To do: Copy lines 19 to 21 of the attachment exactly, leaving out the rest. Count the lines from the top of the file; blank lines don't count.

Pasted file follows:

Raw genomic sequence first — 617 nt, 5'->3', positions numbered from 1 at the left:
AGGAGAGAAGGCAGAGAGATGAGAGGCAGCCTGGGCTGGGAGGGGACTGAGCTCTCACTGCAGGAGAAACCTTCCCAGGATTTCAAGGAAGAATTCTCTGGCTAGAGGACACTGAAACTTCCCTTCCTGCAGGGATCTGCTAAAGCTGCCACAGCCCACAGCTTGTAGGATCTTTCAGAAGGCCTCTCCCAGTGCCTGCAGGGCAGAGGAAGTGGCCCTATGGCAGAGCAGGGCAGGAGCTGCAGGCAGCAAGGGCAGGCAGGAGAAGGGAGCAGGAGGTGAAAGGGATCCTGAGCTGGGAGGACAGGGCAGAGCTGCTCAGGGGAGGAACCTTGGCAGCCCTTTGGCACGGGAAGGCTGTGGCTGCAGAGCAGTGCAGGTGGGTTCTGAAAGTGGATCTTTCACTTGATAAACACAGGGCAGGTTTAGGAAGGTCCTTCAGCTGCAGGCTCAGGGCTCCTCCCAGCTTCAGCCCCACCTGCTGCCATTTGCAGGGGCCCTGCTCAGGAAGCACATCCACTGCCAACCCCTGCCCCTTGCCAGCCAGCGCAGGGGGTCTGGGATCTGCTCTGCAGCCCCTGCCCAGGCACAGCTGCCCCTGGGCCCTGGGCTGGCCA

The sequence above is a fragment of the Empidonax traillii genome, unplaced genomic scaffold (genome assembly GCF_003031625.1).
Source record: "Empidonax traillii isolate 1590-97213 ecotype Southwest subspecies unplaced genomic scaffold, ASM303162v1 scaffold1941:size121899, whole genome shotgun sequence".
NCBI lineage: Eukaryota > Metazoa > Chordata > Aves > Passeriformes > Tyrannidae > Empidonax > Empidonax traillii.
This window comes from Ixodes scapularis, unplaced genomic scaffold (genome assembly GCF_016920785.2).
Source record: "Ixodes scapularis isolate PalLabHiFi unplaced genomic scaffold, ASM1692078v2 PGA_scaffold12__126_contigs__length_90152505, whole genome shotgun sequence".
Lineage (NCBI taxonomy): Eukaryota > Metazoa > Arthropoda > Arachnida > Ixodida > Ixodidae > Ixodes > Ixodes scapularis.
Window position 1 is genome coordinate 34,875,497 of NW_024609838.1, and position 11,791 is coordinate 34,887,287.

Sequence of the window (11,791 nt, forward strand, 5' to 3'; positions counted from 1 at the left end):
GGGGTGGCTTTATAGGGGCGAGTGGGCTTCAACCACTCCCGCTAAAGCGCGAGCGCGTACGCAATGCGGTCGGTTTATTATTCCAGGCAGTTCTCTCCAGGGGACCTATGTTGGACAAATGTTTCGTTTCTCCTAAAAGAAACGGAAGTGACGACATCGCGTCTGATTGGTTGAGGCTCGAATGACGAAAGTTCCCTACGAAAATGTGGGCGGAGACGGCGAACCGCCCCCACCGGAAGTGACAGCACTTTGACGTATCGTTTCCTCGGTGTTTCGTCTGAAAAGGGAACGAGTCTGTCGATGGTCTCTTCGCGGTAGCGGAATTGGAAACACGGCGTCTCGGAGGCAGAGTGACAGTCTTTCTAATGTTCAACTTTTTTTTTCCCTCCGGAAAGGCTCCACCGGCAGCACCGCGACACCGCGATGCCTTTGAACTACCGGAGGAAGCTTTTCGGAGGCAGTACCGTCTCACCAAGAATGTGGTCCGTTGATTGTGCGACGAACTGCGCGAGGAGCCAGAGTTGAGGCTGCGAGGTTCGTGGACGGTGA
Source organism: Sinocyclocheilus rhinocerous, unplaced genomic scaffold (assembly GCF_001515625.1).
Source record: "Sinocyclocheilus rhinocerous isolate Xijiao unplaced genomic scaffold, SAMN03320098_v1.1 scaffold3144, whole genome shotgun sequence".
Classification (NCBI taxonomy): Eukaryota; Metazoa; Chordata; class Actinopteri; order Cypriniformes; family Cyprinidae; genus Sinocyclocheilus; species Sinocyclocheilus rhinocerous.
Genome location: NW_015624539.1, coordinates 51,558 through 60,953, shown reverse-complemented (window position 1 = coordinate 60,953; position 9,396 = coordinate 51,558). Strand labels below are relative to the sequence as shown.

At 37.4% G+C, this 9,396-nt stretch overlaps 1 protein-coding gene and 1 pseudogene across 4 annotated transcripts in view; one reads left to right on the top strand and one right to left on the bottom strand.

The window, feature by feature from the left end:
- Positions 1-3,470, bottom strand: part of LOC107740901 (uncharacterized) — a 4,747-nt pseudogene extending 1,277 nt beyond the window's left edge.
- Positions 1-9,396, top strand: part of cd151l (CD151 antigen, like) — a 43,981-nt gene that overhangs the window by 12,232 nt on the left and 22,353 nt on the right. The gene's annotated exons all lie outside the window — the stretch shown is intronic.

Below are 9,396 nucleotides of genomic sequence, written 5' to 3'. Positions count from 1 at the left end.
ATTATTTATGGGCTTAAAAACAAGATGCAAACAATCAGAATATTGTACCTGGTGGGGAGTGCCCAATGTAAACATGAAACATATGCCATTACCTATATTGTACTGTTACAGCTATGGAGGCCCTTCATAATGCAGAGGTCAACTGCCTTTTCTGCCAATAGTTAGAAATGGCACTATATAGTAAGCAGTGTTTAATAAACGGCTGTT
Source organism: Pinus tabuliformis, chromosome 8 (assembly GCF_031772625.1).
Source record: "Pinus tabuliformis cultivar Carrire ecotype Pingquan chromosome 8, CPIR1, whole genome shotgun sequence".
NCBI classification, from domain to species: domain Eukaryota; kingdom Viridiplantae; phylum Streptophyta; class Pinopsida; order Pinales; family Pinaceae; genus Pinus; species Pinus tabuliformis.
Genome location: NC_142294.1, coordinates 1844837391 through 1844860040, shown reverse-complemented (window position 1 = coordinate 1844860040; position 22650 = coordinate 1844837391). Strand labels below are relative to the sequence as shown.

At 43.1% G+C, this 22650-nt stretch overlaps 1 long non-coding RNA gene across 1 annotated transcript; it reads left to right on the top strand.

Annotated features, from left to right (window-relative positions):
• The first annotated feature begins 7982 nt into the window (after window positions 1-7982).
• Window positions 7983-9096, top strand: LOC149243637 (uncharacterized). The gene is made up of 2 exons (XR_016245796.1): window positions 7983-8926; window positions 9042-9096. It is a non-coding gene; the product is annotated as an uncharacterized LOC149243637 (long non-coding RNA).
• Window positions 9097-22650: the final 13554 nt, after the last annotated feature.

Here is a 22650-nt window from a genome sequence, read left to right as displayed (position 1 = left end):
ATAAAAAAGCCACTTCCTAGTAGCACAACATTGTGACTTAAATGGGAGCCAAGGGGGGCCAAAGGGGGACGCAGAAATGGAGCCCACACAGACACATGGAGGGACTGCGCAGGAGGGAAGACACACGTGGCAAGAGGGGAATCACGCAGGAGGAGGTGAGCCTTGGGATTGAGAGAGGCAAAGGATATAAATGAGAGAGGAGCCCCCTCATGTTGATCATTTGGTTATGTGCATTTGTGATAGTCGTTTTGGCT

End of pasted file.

- Positions 1-9,396, top strand: part of cd151l (CD151 antigen, like) — a 43,981-nt gene that overhangs the window by 12,232 nt on the left and 22,353 nt on the right. The gene's annotated exons all lie outside the window — the stretch shown is intronic.

Below are 9,396 nucleotides of genomic sequence, written 5' to 3'. Positions count from 1 at the left end.
ATTATTTATGGGCTTAAAAACAAGATGCAAACAATCAGAATATTGTACCTGGTGGGGAGTGCCCAATGTAAACATGAAACATATGCCATTACCTATATTGTACTGTTACAGCTATGGAGGCCCTTCATAATGCAGAGGTCAACTGCCTTTTCTGCCAATAGTTAGAAATGGCACTATATAGTAAGCAGTGTTTAATAAACGGCTGTT